Ray Armer is just like every other Truckin' magazine reader; he loves custom trucks, getting his hands dirty, and doing the unexpected to old hunks of metal. Ray is just like you, with the exception that his subscription takes a little longer to arrive in his mailbox. Ray lives in Riverstone, NSW, Australia. He wanted to build a classic Ford truck, but he was tired of seeing all the '55 or '56 F-100s. After his wife Glenda gave him the suggestion to look for a `70s F-100, the search was on. What happened next was a four-year build that provided Ray with several new friends.
Managing to track down a local guy who had the lowest '81 Ford Bronco Ray had ever seen, he introduced himself and after that, Ray and Stu were great friends. With Stu's encouragement, Ray never gave up on the project, even though according to Ray, "I would have scrapped the thing about 10 times without him."
Under the hood is a rebuilt 351ci Cleveland V-8 that runs off propane.
Purchasing a rough '77 F-100 from a Cement Renderer, Stu and Ray teamed up to cut the framerails at the cab and create a custom rear chassis using a Ford 9-inch rearend and 4.11 gears. The 22x10-inch wheels are wrapped in Pirelli 25-series tires and tuck inside the fenders thanks to the custom chassis. Up front, power rack-and-pinion steering helps turn the 20x8-inch wheels and 35-series rubber mounted to the lowered suspension. Another buddy, Col from Dubbo, did a complete Stage 2 engine rebuild on a 351ci Cleveland V-8 that was altered to run on propane. The three scuba-type propane tanks were custom mounted on the back half of the chassis and fit cleanly under the clear bed. Custom headers along with a 2 1/2-inch exhaust provides the rumble and a C4 transmission with no shift kit for "smooth cruizin'" was installed.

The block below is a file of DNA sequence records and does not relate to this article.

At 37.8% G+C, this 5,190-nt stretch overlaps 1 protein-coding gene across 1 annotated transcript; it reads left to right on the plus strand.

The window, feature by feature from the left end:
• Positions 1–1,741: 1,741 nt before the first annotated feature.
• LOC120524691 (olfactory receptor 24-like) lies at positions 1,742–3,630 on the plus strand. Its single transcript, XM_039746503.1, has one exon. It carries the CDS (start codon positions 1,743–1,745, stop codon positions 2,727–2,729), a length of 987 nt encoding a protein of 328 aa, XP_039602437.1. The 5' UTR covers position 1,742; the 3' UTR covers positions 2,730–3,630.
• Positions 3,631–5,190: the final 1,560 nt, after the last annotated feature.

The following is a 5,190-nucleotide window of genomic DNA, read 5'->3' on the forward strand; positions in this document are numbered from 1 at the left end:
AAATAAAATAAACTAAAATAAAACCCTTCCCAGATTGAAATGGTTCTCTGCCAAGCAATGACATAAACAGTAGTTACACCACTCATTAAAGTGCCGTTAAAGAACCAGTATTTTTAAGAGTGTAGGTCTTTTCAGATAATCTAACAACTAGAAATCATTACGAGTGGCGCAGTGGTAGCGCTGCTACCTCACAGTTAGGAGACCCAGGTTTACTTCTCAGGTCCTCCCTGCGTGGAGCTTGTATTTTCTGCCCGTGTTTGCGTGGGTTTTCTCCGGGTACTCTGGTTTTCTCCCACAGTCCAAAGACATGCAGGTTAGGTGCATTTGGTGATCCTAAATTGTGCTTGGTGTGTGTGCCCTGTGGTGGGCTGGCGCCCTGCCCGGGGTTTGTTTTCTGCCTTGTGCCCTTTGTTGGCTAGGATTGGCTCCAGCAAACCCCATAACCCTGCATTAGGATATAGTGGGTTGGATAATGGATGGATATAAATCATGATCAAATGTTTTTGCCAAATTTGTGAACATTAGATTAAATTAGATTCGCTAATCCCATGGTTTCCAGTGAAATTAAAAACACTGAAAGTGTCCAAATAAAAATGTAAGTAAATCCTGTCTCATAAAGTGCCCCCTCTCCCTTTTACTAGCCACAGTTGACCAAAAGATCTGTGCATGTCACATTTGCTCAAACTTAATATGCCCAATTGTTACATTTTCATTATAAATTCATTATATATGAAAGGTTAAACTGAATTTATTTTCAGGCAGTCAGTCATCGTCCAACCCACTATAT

After buying three cabs, each useable piece was welded together and while they were at it, Ray and Stu shaved the driprails, relocated and reshaped the door handles, smoothed the mirrors, and reworked the front pillars to accommodate the flush windshield. You won't find side windows in this truck because Ray plated them closed. Talk about the wind in your face feeling! Working on Saturdays, (Ray days as the Aussies call them) Ray, Stu, and another friend Dave worked to modify the bed by smoothing every panel. As Ray says, "Where would we be without our mates?" We second that one sir! The bed also received a roll pan and was welded smooth. A real subtle but really cool trick was the addition of the oval side vents on the sides of the hood. Modeled after an early Buick, the vents help to break up the huge panel. The bonnet was also smoothed inside and out before receiving the cool vents.
Hiding the shifter, hand brake, and switches, the center console is pretty darn trick.
As he learned the hard way, shops don't always stick to the quoted price and after two years and pulling the truck from a couple of shops, Ray found one he could trust. On went the two-tone Yellow Blaze base with yellow pearl and white pearl paint scheme. The look is clean and yet very custom thanks to the extensive body mods.
The interior also proved troublesome as several shops tried hiking up their prices before delivering a quality product. Thankfully Ray is hardheaded and as he says, "At the end of the day I had a vision of what I wanted it to look like and I stubbornly wouldn't compromise on any of the details." Inside the F-100 is an interior with a smoothed custom dash, fabricated center console with hidden shifter, handbrake, and auxiliary switches. A billet steering wheel and simple gauges provide the dash layout while Honda Prelude seats were covered in white leather. Inside you won't find a radio, that way nothing can "interfere with the sound of the V-8." We like his style.
Listening to Ray, he said he would have done some things differently but "I don't regret the journey and the friends that I made along the way." We can respect that and without question we respect this awesome F-100 from down under.
Those tanks under the clear bed aren't for air, they're propane tanks for the LPG V-8.
As clean as they come, Ray wouldn't compromise with the interior details.
Driving by you'd never know the F-100 was a righthand drive truck from Australia.